Housing Conservation Districts: the Solution to Ongoing Demolitions

Comments at Arlington County Board Meeting on December 16, 2017.

I support County staff’s proposal to create a Housing Conservation District (HCD) consisting of the remaining affordable neighborhoods in the County, as well as the incentives provided to preserve the garden apartments therein. Continue reading

Thanks for Your Support

First, I want to thank you for your support for my recent campaign for Arlington County Board. I got 17,415 votes–23.6 percent of the total. This is good, considering that I’m an independent, and the Democrat at the top of the ticket, Ralph Northam, got 80 percent of the Arlington County vote in what turned out to be a lopsided referendum against Donald Trump.

My campaign would have gotten little traction without your support, and I’m glad you provided me with the opportunity to get my message to the public.

While my opponents cast themselves as progressives, they offered few specifics on the campaign trail on how to address the key issues facing this county, among them:

  • An 18 percent office vacancy rate, with government tenants searching for lower rents elsewhere in northern Virginia;
  • Continued gentrification of the county with at least 13,500 affordable units lost since 2000 and most of the remaining soon to be recycled into luxury condos and townhouses;
  • Continued erosion of parkland in the face of massive redevelopment of the Rosslyn, Ballston and Crystal City corridors.
  • No plan for how to address proposed Trump budget cuts that may cost Northern Virginia 10,000 jobs.

Rest assured that I will continue to raise these issues in public forums, and I will lobby for the solutions I advocated during the campaign.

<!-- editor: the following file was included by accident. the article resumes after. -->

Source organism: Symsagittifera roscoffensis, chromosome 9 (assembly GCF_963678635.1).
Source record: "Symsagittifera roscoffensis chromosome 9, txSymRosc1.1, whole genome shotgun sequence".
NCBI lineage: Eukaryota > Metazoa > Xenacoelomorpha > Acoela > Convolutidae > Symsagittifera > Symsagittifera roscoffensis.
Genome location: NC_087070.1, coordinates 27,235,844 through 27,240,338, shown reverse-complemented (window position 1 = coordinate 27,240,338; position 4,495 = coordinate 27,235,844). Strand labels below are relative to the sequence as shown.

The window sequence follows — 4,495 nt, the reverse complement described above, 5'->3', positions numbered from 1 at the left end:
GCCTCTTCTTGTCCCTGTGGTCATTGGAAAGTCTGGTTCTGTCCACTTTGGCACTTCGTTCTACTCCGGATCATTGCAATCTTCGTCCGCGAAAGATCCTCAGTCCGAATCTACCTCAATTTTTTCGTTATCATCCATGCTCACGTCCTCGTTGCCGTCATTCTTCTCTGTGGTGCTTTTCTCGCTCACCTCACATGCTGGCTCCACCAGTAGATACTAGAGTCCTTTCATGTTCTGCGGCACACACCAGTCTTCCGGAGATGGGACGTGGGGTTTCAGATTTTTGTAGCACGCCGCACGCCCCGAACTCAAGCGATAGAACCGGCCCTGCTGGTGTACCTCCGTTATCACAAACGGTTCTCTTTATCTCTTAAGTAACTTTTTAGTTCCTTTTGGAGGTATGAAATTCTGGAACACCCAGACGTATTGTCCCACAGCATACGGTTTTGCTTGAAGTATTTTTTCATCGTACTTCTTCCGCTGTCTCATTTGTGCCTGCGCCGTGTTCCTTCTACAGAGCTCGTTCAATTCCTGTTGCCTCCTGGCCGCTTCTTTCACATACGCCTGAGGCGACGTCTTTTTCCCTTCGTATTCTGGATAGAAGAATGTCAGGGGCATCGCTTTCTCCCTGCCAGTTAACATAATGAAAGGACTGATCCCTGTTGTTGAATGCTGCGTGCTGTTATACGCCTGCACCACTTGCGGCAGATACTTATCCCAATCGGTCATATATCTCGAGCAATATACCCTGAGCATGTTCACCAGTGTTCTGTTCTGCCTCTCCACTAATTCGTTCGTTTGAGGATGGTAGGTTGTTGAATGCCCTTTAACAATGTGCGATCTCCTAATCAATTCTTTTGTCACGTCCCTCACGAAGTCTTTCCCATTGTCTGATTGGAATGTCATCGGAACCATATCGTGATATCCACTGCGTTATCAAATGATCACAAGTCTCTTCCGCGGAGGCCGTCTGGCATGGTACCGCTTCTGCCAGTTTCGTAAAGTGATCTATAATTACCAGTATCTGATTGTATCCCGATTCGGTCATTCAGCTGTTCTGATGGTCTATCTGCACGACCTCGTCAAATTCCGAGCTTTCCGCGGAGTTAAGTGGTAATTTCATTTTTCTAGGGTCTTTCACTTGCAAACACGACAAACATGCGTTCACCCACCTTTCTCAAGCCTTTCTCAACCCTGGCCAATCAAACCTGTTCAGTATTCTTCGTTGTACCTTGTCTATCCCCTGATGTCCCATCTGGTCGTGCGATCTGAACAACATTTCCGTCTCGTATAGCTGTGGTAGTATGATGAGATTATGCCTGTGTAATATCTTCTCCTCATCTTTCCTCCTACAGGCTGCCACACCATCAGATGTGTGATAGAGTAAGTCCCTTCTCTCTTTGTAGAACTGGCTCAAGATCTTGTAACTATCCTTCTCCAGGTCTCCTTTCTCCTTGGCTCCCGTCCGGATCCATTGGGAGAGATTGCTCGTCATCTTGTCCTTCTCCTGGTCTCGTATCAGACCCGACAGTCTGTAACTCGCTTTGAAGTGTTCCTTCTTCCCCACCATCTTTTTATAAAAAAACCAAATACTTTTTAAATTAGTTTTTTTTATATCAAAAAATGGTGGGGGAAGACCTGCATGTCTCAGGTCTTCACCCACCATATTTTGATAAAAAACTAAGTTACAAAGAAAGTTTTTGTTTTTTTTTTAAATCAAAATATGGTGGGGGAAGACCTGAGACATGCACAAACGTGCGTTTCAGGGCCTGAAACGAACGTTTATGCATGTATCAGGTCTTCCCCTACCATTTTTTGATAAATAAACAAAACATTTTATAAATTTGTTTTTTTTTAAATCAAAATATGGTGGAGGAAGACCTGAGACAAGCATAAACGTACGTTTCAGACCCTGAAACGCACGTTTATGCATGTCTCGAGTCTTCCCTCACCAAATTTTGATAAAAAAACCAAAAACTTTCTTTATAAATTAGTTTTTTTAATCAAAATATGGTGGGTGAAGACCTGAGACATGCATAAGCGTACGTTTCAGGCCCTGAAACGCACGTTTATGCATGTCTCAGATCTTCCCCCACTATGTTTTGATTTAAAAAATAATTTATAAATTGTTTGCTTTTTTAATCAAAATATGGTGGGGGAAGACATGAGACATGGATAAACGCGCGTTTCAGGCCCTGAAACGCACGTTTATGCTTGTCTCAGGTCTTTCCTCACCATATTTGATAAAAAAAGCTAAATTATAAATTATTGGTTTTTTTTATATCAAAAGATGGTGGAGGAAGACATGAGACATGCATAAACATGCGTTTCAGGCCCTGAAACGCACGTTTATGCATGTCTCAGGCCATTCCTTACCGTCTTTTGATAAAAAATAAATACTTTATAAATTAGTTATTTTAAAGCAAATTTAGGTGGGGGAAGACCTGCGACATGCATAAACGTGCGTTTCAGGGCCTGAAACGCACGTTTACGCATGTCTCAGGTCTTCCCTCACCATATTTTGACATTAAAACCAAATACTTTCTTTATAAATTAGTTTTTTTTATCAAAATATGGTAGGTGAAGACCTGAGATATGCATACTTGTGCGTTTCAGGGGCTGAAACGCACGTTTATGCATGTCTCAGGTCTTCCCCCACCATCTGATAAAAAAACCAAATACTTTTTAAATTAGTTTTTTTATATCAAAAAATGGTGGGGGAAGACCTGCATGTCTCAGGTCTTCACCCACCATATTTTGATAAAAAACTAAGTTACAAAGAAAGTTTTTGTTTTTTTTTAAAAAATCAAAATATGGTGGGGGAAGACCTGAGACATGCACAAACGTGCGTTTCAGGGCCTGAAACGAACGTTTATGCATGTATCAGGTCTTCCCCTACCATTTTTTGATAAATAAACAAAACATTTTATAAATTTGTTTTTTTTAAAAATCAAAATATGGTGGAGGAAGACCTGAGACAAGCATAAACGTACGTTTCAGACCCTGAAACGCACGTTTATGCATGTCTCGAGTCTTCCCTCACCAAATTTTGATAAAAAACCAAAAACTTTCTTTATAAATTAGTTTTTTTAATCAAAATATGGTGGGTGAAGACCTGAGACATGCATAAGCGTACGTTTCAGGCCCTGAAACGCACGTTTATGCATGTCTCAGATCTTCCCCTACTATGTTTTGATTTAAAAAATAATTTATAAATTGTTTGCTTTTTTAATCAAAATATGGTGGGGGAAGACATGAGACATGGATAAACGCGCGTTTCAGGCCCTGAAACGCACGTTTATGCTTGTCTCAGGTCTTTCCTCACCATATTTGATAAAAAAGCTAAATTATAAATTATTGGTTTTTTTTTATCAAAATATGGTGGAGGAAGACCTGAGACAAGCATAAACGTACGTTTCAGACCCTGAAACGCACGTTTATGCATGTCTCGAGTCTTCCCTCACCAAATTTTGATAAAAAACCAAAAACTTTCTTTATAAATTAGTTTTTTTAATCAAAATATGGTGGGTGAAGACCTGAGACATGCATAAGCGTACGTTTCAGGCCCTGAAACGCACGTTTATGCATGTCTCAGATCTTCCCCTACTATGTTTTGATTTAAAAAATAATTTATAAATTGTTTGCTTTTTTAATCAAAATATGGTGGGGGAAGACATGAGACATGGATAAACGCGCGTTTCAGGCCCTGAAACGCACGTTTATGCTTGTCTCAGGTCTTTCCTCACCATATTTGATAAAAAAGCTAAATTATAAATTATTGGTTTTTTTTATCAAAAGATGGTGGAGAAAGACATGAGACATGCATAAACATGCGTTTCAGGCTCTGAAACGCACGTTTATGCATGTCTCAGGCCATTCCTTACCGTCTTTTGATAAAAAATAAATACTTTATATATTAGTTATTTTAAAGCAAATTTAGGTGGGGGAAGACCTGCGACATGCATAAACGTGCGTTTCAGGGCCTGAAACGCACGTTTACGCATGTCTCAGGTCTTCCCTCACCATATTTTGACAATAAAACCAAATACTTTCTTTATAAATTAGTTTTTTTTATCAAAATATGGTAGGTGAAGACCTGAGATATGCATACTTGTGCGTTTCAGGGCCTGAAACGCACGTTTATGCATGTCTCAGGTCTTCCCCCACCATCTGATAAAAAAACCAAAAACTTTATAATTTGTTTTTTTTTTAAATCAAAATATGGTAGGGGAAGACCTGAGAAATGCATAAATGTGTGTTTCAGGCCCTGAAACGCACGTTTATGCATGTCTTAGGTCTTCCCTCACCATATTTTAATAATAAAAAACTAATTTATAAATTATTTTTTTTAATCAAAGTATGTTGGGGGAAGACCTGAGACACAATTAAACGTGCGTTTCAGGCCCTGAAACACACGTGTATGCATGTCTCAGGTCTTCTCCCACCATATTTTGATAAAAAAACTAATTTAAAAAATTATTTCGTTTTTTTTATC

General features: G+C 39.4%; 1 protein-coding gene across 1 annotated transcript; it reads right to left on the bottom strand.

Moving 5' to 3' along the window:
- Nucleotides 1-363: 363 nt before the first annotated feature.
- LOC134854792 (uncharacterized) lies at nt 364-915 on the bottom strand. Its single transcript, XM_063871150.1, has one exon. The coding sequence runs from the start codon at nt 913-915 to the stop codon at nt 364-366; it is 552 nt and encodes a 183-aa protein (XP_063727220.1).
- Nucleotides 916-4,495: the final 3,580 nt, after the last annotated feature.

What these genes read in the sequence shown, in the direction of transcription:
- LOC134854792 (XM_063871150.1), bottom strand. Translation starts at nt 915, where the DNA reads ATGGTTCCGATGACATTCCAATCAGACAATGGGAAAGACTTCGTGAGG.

Thanks again for your support for democratic action, which is the Arlington Way.

PRESS RELEASE: County Won’t Give Back Surplus Generated By Tax Rate Increase

Are you concerned about your steadily rising real estate taxes or rent? If so, you should know why the cost of living in Arlington County is so high.

It begins every year with the County Manager’s allocation of your surplus tax dollars for pet projects.

This year actual revenue received for the fiscal year ending June, 2017 exceeded a third quarter estimate published in April, 2017 by almost $18 million. Of that $5.5 million was due to a 1.5 cent real estate tax rate increase that County Board adopted in April, 2017.

Because the tax rate is set in April, County Board relies on its third quarter estimates in April to gauge how much additional revenue it will need in the next fiscal year. County Board knew in April, 2017 that a 1.5 cent tax rate increase was unnecessary, because its April revenue estimate exceeded the adopted FY17 budget by $7.5 million.

The surplus funds were available then to meet its anticipated FY19 shortfall. With the tax increase and other income and savings, the surplus ballooned to $25 million over the adopted budget by the end of the fourth quarter, June, 2017.